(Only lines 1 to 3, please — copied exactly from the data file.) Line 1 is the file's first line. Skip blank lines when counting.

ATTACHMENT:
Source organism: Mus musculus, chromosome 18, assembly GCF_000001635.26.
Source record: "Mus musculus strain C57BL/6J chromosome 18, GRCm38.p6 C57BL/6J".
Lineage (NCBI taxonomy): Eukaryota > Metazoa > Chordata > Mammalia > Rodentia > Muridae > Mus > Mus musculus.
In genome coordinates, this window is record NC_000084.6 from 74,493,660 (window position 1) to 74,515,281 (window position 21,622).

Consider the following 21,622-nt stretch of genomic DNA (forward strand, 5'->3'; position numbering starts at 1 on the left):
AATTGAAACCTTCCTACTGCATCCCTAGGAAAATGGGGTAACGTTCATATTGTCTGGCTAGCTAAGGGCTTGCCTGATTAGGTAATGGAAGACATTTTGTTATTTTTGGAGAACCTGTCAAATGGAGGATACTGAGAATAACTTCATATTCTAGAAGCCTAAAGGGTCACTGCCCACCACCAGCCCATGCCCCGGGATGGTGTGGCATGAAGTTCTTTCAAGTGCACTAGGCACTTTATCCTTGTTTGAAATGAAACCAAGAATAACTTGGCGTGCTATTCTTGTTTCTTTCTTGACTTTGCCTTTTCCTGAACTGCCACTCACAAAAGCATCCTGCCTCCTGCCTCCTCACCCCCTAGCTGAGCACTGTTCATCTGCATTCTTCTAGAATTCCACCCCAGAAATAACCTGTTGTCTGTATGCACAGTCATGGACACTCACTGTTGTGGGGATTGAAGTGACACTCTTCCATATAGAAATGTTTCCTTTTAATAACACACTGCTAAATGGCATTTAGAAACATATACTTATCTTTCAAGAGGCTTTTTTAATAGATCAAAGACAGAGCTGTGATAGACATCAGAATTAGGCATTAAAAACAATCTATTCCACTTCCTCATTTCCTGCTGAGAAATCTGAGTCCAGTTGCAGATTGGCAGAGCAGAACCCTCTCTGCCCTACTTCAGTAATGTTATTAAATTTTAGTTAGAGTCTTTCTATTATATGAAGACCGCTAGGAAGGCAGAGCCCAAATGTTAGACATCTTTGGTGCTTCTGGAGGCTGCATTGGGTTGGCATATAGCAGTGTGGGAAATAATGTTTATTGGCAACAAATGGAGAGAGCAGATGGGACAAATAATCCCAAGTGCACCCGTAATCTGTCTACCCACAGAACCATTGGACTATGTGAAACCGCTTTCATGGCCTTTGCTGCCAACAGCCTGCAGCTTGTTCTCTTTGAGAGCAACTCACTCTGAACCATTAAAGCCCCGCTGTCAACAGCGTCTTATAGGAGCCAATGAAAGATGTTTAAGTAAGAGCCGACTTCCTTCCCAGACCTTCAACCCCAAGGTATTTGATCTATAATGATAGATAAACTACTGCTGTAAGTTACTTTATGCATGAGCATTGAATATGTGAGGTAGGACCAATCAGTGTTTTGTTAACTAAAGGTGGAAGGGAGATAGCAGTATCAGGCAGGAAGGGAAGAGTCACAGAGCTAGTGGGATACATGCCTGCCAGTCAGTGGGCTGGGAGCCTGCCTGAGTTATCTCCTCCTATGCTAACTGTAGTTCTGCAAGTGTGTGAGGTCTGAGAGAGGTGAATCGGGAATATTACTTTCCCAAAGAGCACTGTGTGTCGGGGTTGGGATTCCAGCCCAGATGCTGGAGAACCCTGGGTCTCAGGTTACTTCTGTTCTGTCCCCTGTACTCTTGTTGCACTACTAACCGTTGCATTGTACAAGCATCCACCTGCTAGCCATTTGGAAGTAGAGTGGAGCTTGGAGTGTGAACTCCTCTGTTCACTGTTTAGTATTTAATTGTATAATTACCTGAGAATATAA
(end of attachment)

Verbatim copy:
Source organism: Mus musculus, chromosome 18, assembly GCF_000001635.26.
Source record: "Mus musculus strain C57BL/6J chromosome 18, GRCm38.p6 C57BL/6J".
Lineage (NCBI taxonomy): Eukaryota > Metazoa > Chordata > Mammalia > Rodentia > Muridae > Mus > Mus musculus.